In order to see Fleetwood Mac at The Forum on Friday night, I had to give up my New Year’s Eve so that someone else would cover my shift on short notice at my full-time job. After seeing them play nearly three hours on the first of two nights at The Forum, I can say that I made the right choice and that I have zero regrets.
This was the first time since the original lineup played in Los Angeles together in years. Mick Fleetwood (drums), John McVie (bass), Stevie Nicks (vocals), Lindsey Buckingham (lead guitar), and — for the first time since 1998, Christine McVie on the keyboards. They had some help by a talented group of backup musicians, but this was who everyone came to see and they didn’t fail to deliver.
Playing more than two dozen of their greatest hits, it was when McVie’s vocals kicked off “You Make Loving Fun” in the second song of the night that the reunion show felt fully on as the crowd rose to their feet and gave a mini-standing ovation. Throughout the night, the other members of the band commemorated what it meant to them to have the talented singer-songwriter back with the group, and it was clear it meant just as much to the packed house in Inglewood.
Everyone brought their A-games, and Nicks and McVie especially sounded just as good as ever. Though Buckingham’s voice seemed a tad bit withered — perhaps from being the member of the band who maintained the highest level of activity over the past four decades — his guitar-prowess was not hindered one bit. Almost every song showcased Buckingham’s ability to deliver a spine-tingling solo, something he still does as good as anyone in the business. Buckingham’s charisma on stage was met in full force by the rest of the band, quite a feat when you consider Fleetwood Mac has existed for about half a century.
Nicks’ vocal prowess was at the forefront starting with “Rhiannon”, but each member of the band alternated turns commanding the spotlight. Each had at least one song that felt personally dedicated to the Los Angeles crowd, and each of the original members minus John McVie delivered heartfelt speeches, something that didn’t slow down the pace of the show and also put into perspective just how meaningful this tour was to the band.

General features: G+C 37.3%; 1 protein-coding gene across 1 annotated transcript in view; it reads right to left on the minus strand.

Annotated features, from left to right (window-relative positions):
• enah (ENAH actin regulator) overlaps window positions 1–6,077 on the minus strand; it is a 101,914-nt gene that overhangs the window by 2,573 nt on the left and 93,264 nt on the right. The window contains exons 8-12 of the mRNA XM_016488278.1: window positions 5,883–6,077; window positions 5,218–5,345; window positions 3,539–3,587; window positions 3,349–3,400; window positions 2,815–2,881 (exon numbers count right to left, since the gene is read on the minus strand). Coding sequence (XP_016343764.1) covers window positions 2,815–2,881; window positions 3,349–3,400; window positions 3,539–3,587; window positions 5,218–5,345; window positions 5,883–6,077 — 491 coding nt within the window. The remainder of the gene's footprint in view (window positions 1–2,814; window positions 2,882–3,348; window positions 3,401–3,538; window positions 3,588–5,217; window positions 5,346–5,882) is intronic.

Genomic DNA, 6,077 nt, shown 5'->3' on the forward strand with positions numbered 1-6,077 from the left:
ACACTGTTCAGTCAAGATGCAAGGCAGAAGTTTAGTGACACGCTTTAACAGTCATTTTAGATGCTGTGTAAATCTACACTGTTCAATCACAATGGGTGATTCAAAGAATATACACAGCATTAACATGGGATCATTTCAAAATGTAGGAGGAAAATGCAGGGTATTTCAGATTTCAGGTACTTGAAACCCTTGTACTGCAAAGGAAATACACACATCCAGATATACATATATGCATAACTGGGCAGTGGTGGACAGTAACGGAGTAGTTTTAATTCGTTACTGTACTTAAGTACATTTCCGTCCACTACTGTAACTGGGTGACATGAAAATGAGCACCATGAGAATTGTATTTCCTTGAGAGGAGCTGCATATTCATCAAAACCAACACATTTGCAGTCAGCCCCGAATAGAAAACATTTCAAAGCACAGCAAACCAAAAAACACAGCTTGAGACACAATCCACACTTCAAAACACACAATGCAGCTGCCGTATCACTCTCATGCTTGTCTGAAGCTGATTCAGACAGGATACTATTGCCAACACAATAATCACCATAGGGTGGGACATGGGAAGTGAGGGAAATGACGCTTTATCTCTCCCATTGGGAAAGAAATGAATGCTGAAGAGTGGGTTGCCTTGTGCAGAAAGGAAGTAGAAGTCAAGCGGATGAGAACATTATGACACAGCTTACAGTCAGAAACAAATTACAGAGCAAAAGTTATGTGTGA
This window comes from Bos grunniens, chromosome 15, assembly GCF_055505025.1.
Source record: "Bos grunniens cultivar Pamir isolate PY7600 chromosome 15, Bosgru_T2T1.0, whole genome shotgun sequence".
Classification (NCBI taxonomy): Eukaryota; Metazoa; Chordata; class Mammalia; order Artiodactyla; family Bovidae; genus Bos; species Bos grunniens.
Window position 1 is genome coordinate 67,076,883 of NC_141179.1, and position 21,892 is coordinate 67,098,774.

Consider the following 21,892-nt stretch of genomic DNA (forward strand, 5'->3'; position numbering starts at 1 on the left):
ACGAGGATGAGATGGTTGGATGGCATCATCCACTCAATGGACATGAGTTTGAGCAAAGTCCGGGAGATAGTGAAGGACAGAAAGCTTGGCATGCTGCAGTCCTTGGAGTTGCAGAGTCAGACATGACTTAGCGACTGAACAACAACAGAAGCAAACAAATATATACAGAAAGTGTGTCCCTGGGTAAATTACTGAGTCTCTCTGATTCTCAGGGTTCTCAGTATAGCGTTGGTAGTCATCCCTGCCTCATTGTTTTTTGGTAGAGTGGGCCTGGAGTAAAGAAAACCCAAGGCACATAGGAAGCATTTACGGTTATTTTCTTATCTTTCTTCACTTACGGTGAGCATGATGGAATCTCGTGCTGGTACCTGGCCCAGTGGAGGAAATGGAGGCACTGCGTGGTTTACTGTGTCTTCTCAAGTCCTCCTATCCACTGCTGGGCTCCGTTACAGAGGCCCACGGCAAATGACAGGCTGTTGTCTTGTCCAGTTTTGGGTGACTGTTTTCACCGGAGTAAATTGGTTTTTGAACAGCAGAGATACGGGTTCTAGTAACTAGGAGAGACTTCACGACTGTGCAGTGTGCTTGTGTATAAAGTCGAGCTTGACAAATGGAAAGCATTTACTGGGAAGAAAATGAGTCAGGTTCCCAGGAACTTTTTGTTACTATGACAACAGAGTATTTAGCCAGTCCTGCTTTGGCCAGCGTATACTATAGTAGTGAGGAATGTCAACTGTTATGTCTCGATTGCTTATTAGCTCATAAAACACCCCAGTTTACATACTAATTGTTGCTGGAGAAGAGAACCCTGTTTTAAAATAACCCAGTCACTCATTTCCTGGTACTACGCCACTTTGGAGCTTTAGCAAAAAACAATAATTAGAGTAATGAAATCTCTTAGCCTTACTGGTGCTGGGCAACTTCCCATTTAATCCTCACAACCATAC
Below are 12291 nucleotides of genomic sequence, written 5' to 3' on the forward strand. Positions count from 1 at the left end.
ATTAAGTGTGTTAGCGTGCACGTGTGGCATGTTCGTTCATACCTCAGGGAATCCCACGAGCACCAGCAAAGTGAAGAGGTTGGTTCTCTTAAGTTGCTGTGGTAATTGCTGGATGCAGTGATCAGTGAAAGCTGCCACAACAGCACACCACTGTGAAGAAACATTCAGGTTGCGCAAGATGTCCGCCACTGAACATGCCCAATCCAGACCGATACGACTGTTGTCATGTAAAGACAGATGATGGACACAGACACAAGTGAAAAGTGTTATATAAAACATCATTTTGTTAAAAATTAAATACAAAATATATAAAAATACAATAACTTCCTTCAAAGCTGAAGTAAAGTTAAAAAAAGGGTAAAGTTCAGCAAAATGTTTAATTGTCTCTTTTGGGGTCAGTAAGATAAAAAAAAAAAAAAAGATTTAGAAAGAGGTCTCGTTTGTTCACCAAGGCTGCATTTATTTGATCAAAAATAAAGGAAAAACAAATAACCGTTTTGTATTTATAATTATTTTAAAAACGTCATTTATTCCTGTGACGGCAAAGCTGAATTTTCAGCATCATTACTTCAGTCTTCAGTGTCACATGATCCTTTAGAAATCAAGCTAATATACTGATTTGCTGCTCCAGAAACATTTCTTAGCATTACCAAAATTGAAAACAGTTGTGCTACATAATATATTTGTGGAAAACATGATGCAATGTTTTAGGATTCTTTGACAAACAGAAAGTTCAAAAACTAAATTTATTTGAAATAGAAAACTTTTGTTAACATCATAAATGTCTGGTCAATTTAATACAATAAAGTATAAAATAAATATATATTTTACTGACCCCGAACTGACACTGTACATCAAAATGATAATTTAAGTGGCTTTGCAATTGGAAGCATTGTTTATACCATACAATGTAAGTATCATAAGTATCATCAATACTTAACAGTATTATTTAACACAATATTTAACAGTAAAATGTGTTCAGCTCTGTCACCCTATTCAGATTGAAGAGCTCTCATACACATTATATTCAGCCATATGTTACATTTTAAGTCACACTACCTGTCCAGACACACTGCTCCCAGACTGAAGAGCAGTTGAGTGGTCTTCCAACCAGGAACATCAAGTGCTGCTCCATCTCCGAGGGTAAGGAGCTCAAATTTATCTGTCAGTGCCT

Buckingham was on the stage by himself for two songs, one being the finger-picking jam “Big Love”, in which it is becomes quite a wonder that the 65-year old Buckingham doesn’t have severe arthritis.
One highlight was Nicks saying how a certain song had pretty much been the song throughout her career that she would personally dedicate to someone during the show and how it is interesting how one song can maintain so much meaning through everything. She was then joined by Buckingham in playing “Landslide”, a song she chose to dedicate her “fairy god daughters” as she referred to them.
I didn’t fully realize just how many hits this all-time great iconic band had until — one after another — they kept playing them. Nicks remarked after “Seven Wonders” how appreciative she was of the show American Horror Story for giving it new life more than two decades after it appeared on the 1987 album Tango in the Night. McVie’s electrifying keyboards that begin that song gave me and many others goosebumps.